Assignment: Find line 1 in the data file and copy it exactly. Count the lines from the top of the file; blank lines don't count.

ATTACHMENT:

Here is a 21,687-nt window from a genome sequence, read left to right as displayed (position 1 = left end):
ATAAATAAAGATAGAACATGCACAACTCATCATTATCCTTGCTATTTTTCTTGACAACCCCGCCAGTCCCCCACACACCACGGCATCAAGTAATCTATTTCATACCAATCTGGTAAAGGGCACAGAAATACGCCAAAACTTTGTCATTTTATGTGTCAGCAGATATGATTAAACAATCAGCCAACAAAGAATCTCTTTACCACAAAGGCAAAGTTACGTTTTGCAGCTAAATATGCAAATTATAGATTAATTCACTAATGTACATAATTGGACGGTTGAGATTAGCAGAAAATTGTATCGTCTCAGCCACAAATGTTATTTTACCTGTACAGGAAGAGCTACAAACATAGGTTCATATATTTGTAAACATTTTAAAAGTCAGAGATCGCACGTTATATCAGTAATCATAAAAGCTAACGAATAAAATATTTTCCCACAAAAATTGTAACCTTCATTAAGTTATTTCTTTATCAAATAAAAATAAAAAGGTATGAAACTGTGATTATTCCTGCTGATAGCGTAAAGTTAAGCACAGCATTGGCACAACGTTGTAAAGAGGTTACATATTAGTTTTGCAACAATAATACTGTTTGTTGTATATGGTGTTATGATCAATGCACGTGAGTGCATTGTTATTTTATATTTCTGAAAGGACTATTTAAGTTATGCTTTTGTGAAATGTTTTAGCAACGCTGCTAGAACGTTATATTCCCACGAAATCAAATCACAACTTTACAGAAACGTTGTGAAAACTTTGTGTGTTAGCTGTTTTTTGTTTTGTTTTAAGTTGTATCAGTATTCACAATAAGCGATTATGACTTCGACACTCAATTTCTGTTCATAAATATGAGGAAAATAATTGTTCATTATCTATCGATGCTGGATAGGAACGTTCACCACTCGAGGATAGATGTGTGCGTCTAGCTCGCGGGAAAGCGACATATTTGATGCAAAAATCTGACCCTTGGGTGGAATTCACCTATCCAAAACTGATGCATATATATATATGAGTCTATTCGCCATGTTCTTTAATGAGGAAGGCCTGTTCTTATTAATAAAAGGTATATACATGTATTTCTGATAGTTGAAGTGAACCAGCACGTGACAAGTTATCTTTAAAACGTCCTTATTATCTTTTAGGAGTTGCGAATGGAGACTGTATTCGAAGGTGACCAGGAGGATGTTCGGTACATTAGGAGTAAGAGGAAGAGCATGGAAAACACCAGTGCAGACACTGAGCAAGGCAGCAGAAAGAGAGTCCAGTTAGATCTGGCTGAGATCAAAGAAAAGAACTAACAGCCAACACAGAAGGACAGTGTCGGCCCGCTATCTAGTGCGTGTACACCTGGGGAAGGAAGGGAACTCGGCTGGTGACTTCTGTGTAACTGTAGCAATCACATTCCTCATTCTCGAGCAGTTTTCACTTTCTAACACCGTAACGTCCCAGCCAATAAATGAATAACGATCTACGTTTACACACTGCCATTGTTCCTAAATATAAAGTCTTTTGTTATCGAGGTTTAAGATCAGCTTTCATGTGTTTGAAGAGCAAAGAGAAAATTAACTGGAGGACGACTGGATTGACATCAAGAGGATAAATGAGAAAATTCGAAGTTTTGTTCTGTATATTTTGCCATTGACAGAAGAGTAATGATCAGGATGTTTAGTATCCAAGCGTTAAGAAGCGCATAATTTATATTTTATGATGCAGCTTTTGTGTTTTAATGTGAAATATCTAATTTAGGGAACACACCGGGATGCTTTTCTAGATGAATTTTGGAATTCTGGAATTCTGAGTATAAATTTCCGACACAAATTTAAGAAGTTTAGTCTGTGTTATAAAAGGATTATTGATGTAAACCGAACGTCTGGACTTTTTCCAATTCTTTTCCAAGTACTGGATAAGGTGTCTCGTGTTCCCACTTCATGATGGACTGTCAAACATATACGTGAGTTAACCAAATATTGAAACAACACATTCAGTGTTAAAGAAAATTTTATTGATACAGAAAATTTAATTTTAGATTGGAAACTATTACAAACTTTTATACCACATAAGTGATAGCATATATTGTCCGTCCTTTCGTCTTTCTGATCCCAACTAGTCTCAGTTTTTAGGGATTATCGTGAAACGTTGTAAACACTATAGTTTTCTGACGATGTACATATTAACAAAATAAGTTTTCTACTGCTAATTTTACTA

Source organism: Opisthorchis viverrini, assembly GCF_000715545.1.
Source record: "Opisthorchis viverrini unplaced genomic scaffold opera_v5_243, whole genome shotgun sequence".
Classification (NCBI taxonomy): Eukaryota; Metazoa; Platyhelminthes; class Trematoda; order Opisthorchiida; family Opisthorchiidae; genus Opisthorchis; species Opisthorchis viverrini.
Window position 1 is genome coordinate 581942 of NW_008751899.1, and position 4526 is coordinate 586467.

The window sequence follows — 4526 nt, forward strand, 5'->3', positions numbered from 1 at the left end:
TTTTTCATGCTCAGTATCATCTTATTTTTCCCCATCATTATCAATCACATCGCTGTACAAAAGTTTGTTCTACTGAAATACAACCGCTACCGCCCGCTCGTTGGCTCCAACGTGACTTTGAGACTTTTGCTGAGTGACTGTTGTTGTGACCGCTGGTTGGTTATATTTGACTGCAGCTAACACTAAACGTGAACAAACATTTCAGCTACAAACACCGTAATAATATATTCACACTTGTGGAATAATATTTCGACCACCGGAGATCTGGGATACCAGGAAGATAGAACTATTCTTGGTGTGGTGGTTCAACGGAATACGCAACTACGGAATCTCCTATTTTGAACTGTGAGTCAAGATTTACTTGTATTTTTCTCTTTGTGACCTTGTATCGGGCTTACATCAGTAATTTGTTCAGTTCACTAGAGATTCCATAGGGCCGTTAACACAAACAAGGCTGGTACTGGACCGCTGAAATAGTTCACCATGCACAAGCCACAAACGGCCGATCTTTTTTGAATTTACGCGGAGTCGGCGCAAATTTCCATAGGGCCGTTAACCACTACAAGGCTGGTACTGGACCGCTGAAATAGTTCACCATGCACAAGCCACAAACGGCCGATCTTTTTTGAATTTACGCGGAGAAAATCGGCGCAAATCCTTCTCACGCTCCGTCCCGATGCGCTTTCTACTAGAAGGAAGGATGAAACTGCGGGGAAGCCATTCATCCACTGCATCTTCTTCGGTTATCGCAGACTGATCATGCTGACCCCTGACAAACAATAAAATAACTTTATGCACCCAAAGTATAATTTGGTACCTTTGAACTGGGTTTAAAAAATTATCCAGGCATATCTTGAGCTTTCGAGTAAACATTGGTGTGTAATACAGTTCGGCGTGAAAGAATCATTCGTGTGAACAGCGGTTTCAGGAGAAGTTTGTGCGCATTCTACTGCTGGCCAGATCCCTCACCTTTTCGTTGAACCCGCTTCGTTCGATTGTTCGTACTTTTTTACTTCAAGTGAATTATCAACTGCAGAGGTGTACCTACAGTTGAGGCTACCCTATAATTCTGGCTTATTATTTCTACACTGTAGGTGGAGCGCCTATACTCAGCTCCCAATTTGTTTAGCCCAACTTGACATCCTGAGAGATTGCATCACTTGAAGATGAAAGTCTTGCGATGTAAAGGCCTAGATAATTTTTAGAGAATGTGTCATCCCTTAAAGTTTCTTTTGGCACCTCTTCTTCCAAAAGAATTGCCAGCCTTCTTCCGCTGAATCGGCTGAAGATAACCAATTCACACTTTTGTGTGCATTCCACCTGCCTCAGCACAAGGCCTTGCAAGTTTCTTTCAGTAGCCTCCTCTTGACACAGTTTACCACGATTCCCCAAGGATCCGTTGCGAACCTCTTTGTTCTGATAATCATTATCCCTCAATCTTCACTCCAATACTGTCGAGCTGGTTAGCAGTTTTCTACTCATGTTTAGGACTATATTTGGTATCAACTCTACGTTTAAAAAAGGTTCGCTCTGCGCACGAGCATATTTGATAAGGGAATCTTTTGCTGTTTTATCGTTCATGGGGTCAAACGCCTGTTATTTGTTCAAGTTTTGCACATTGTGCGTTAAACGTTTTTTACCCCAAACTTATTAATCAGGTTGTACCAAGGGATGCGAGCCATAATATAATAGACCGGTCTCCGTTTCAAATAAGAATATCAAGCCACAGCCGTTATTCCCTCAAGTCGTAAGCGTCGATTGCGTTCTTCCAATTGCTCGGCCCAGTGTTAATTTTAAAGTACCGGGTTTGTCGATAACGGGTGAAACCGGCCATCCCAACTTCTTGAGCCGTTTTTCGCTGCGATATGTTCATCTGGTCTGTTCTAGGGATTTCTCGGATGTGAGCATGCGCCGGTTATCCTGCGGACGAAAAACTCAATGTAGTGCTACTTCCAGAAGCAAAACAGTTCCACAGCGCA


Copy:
Here is a 21,687-nt window from a genome sequence, read left to right as displayed (position 1 = left end):